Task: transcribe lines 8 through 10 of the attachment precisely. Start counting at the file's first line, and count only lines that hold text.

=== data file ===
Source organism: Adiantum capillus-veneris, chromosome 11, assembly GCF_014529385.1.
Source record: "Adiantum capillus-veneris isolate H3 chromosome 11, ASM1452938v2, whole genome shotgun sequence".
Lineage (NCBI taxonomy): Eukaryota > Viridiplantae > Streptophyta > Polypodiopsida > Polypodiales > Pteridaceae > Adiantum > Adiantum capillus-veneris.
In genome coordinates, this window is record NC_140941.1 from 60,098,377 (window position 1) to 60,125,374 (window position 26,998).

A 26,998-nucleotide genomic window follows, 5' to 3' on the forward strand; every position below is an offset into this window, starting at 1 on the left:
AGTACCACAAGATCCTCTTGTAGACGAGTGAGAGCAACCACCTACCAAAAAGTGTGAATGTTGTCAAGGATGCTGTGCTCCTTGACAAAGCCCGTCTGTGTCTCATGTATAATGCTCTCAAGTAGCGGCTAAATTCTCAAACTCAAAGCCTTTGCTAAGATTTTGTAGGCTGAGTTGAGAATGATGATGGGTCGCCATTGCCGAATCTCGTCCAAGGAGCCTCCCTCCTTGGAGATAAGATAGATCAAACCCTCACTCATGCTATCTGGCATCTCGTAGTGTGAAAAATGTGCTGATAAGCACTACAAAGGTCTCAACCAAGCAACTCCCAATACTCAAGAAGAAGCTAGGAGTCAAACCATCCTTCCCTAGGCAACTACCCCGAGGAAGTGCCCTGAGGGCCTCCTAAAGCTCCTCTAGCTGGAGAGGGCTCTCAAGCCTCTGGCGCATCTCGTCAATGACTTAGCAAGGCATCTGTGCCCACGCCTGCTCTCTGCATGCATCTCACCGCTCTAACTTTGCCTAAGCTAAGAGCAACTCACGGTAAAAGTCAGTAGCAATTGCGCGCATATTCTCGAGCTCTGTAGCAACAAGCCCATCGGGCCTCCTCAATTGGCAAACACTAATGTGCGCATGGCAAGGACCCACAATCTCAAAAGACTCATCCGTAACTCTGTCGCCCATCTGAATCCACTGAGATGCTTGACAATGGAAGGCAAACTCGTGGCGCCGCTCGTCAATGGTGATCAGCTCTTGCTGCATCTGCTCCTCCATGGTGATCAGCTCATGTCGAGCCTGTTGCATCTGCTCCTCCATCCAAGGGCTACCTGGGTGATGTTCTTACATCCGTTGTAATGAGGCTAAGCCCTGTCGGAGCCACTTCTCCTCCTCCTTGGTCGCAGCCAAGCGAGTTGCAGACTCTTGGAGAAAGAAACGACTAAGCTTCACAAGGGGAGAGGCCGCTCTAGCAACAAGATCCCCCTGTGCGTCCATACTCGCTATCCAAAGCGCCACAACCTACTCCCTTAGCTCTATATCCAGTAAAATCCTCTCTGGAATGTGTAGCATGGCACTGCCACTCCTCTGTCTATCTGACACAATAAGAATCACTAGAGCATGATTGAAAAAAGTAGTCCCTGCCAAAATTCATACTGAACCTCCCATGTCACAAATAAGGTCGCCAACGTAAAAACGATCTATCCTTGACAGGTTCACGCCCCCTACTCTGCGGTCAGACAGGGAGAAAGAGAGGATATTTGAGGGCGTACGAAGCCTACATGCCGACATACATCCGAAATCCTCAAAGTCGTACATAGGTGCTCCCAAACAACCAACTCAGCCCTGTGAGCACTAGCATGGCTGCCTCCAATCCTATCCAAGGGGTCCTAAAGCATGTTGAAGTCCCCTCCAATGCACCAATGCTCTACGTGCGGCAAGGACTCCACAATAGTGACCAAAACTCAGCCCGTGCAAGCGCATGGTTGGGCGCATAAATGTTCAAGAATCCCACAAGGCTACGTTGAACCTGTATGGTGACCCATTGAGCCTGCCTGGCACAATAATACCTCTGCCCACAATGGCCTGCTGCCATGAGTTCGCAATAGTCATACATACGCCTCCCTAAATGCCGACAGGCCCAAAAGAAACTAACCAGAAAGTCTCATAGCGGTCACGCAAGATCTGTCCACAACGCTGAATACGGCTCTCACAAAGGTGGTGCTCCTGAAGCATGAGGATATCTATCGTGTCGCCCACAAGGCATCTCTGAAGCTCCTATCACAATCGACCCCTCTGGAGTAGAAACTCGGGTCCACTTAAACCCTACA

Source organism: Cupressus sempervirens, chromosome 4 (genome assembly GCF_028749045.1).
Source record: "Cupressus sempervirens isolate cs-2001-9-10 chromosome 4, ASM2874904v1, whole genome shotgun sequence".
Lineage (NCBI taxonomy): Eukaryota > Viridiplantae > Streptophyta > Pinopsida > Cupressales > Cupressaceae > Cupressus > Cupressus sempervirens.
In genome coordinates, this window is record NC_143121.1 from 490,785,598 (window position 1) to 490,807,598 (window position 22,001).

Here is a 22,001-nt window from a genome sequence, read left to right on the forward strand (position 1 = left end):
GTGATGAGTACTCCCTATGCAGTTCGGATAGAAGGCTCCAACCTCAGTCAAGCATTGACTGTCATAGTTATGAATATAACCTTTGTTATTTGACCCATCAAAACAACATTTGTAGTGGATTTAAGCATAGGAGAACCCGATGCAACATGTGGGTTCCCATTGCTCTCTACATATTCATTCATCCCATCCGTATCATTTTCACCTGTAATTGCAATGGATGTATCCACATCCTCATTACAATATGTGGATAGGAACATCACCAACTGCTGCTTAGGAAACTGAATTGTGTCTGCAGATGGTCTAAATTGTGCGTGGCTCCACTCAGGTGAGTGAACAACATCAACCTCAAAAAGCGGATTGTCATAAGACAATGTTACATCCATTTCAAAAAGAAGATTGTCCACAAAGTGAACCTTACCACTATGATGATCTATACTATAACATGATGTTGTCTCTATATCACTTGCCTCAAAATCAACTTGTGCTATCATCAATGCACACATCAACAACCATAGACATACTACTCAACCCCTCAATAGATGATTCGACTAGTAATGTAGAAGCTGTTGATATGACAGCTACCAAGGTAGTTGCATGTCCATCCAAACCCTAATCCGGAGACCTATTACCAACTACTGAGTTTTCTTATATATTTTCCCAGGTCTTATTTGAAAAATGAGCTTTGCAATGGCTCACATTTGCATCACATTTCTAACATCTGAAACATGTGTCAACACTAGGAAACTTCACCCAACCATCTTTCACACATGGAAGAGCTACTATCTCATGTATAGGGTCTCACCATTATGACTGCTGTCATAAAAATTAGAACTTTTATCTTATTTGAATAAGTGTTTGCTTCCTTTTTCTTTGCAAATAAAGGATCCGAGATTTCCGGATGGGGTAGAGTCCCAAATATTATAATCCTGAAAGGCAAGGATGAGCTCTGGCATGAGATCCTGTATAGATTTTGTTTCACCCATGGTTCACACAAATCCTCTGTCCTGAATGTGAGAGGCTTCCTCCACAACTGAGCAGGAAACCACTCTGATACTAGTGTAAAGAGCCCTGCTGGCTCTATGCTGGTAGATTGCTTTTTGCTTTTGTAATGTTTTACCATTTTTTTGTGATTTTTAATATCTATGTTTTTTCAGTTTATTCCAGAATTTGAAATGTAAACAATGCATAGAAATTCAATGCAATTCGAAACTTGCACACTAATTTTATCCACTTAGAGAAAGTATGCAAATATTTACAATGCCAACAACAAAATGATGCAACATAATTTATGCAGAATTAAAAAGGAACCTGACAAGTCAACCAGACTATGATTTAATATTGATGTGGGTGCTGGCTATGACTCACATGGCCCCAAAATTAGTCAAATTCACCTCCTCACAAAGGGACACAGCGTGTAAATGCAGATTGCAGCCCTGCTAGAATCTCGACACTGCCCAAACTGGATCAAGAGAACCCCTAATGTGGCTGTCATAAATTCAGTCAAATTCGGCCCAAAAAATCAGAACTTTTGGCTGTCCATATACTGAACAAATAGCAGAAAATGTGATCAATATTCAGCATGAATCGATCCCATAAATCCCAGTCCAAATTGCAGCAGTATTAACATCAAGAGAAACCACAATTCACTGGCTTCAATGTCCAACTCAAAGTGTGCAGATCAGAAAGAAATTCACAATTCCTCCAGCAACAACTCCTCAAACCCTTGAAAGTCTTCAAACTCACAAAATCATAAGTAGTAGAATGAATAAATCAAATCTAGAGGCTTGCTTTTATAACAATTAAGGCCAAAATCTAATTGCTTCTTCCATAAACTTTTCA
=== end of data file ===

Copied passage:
Source record: "Cupressus sempervirens isolate cs-2001-9-10 chromosome 4, ASM2874904v1, whole genome shotgun sequence".
Lineage (NCBI taxonomy): Eukaryota > Viridiplantae > Streptophyta > Pinopsida > Cupressales > Cupressaceae > Cupressus > Cupressus sempervirens.
In genome coordinates, this window is record NC_143121.1 from 490,785,598 (window position 1) to 490,807,598 (window position 22,001).